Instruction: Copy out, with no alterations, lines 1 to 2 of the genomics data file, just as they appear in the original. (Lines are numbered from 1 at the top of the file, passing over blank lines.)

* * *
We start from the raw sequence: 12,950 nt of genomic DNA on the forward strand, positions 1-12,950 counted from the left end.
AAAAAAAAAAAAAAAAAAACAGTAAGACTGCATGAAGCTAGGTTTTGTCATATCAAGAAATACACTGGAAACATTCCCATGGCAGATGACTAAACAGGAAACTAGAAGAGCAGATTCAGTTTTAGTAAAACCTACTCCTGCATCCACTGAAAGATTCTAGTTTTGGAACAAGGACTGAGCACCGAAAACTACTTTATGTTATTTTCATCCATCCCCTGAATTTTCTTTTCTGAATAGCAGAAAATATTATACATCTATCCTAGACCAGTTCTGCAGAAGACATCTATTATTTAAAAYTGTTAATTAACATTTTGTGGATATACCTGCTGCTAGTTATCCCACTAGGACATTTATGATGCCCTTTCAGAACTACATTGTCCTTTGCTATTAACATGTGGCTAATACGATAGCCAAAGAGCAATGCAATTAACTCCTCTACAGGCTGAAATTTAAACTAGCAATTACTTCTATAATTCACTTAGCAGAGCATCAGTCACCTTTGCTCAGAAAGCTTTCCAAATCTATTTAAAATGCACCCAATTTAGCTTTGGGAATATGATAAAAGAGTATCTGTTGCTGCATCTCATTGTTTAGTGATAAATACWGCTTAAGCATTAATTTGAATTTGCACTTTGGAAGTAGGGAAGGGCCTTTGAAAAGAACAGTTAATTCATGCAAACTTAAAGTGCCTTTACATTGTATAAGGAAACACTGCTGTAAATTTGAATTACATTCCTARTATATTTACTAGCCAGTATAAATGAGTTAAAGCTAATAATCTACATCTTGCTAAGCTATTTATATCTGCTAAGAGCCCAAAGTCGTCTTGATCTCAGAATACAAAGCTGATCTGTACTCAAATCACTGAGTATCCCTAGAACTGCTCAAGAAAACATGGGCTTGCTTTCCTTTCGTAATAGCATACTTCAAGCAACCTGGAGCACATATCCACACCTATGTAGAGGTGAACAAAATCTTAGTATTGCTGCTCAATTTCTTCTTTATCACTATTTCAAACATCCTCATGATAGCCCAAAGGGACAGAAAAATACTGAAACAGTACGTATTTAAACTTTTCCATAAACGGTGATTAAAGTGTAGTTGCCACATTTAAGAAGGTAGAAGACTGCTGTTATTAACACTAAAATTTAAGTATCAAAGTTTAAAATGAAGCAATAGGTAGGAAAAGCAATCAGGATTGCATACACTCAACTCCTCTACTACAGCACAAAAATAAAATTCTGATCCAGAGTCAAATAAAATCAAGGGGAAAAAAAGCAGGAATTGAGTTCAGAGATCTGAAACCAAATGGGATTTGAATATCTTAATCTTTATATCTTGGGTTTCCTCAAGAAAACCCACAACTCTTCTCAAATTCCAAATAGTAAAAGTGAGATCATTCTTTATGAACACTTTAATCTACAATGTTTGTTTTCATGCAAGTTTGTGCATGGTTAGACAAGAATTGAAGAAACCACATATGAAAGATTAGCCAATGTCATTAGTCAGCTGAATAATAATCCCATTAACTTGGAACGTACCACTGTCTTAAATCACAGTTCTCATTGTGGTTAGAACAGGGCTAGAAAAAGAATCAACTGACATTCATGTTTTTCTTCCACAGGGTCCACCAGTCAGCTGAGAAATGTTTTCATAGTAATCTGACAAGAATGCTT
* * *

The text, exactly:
We start from the raw sequence: 12,950 nt of genomic DNA on the forward strand, positions 1-12,950 counted from the left end.
AAAAAAAAAAAAAAAAAAACAGTAAGACTGCATGAAGCTAGGTTTTGTCATATCAAGAAATACACTGGAAACATTCCCATGGCAGATGACTAAACAGGAAACTAGAAGAGCAGATTCAGTTTTAGTAAAACCTACTCCTGCATCCACTGAAAGATTCTAGTTTTGGAACAAGGACTGAGCACCGAAAACTACTTTATGTTATTTTCATCCATCCCCTGAATTTTCTTTTCTGAATAGCAGAAAATATTATACATCTATCCTAGACCAGTTCTGCAGAAGACATCTATTATTTAAAAYTGTTAATTAACATTTTGTGGATATACCTGCTGCTAGTTATCCCACTAGGACATTTATGATGCCCTTTCAGAACTACATTGTCCTTTGCTATTAACATGTGGCTAATACGATAGCCAAAGAGCAATGCAATTAACTCCTCTACAGGCTGAAATTTAAACTAGCAATTACTTCTATAATTCACTTAGCAGAGCATCAGTCACCTTTGCTCAGAAAGCTTTCCAAATCTATTTAAAATGCACCCAATTTAGCTTTGGGAATATGATAAAAGAGTATCTGTTGCTGCATCTCATTGTTTAGTGATAAATACWGCTTAAGCATTAATTTGAATTTGCACTTTGGAAGTAGGGAAGGGCCTTTGAAAAGAACAGTTAATTCATGCAAACTTAAAGTGCCTTTACATTGTATAAGGAAACACTGCTGTAAATTTGAATTACATTCCTARTATATTTACTAGCCAGTATAAATGAGTTAAAGCTAATAATCTACATCTTGCTAAGCTATTTATATCTGCTAAGAGCCCAAAGTCGTCTTGATCTCAGAATACAAAGCTGATCTGTACTCAAATCACTGAGTATCCCTAGAACTGCTCAAGAAAACATGGGCTTGCTTTCCTTTCGTAATAGCATACTTCAAGCAACCTGGAGCACATATCCACACCTATGTAGAGGTGAACAAAATCTTAGTATTGCTGCTCAATTTCTTCTTTATCACTATTTCAAACATCCTCATGATAGCCCAAAGGGACAGAAAAATACTGAAACAGTACGTATTTAAACTTTTCCATAAACGGTGATTAAAGTGTAGTTGCCACATTTAAGAAGGTAGAAGACTGCTGTTATTAACACTAAAATTTAAGTATCAAAGTTTAAAATGAAGCAATAGGTAGGAAAAGCAATCAGGATTGCATACACTCAACTCCTCTACTACAGCACAAAAATAAAATTCTGATCCAGAGTCAAATAAAATCAAGGGGAAAAAAAGCAGGAATTGAGTTCAGAGATCTGAAACCAAATGGGATTTGAATATCTTAATCTTTATATCTTGGGTTTCCTCAAGAAAACCCACAACTCTTCTCAAATTCCAAATAGTAAAAGTGAGATCATTCTTTATGAACACTTTAATCTACAATGTTTGTTTTCATGCAAGTTTGTGCATGGTTAGACAAGAATTGAAGAAACCACATATGAAAGATTAGCCAATGTCATTAGTCAGCTGAATAATAATCCCATTAACTTGGAACGTACCACTGTCTTAAATCACAGTTCTCATTGTGGTTAGAACAGGGCTAGAAAAAGAATCAACTGACATTCATGTTTTTCTTCCACAGGGTCCACCAGTCAGCTGAGAAATGTTTTCATAGTAATCTGACAAGAATGCTT